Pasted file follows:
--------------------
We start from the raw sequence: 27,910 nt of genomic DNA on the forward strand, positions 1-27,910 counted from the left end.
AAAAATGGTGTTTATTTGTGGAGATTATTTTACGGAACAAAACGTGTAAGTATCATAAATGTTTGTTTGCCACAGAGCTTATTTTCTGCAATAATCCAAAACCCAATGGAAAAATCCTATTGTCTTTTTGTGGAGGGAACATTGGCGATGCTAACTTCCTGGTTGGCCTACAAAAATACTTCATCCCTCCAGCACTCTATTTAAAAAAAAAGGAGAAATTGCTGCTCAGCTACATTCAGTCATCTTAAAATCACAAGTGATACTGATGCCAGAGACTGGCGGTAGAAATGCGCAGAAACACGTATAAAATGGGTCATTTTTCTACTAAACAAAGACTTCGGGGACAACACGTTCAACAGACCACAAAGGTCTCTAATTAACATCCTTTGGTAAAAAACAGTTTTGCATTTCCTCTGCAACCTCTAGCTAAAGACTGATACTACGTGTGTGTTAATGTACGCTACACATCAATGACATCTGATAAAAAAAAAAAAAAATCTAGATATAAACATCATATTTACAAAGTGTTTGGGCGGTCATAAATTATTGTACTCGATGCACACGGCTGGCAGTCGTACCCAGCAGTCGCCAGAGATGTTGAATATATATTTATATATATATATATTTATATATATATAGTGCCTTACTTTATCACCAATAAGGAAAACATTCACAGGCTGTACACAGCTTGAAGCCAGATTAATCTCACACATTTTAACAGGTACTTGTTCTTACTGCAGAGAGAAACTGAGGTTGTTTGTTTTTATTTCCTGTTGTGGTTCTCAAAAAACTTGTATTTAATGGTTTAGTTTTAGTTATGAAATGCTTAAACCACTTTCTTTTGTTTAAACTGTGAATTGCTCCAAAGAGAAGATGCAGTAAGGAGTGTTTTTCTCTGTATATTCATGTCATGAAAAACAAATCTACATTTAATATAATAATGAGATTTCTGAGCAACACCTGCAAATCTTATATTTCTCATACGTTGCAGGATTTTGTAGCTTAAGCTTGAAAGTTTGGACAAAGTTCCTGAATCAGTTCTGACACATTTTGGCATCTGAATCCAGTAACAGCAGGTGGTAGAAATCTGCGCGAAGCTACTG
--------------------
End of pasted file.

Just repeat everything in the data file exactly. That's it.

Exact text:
We start from the raw sequence: 27,910 nt of genomic DNA on the forward strand, positions 1-27,910 counted from the left end.
AAAAATGGTGTTTATTTGTGGAGATTATTTTACGGAACAAAACGTGTAAGTATCATAAATGTTTGTTTGCCACAGAGCTTATTTTCTGCAATAATCCAAAACCCAATGGAAAAATCCTATTGTCTTTTTGTGGAGGGAACATTGGCGATGCTAACTTCCTGGTTGGCCTACAAAAATACTTCATCCCTCCAGCACTCTATTTAAAAAAAAAGGAGAAATTGCTGCTCAGCTACATTCAGTCATCTTAAAATCACAAGTGATACTGATGCCAGAGACTGGCGGTAGAAATGCGCAGAAACACGTATAAAATGGGTCATTTTTCTACTAAACAAAGACTTCGGGGACAACACGTTCAACAGACCACAAAGGTCTCTAATTAACATCCTTTGGTAAAAAACAGTTTTGCATTTCCTCTGCAACCTCTAGCTAAAGACTGATACTACGTGTGTGTTAATGTACGCTACACATCAATGACATCTGATAAAAAAAAAAAAAAATCTAGATATAAACATCATATTTACAAAGTGTTTGGGCGGTCATAAATTATTGTACTCGATGCACACGGCTGGCAGTCGTACCCAGCAGTCGCCAGAGATGTTGAATATATATTTATATATATATATATTTATATATATATAGTGCCTTACTTTATCACCAATAAGGAAAACATTCACAGGCTGTACACAGCTTGAAGCCAGATTAATCTCACACATTTTAACAGGTACTTGTTCTTACTGCAGAGAGAAACTGAGGTTGTTTGTTTTTATTTCCTGTTGTGGTTCTCAAAAAACTTGTATTTAATGGTTTAGTTTTAGTTATGAAATGCTTAAACCACTTTCTTTTGTTTAAACTGTGAATTGCTCCAAAGAGAAGATGCAGTAAGGAGTGTTTTTCTCTGTATATTCATGTCATGAAAAACAAATCTACATTTAATATAATAATGAGATTTCTGAGCAACACCTGCAAATCTTATATTTCTCATACGTTGCAGGATTTTGTAGCTTAAGCTTGAAAGTTTGGACAAAGTTCCTGAATCAGTTCTGACACATTTTGGCATCTGAATCCAGTAACAGCAGGTGGTAGAAATCTGCGCGAAGCTACTG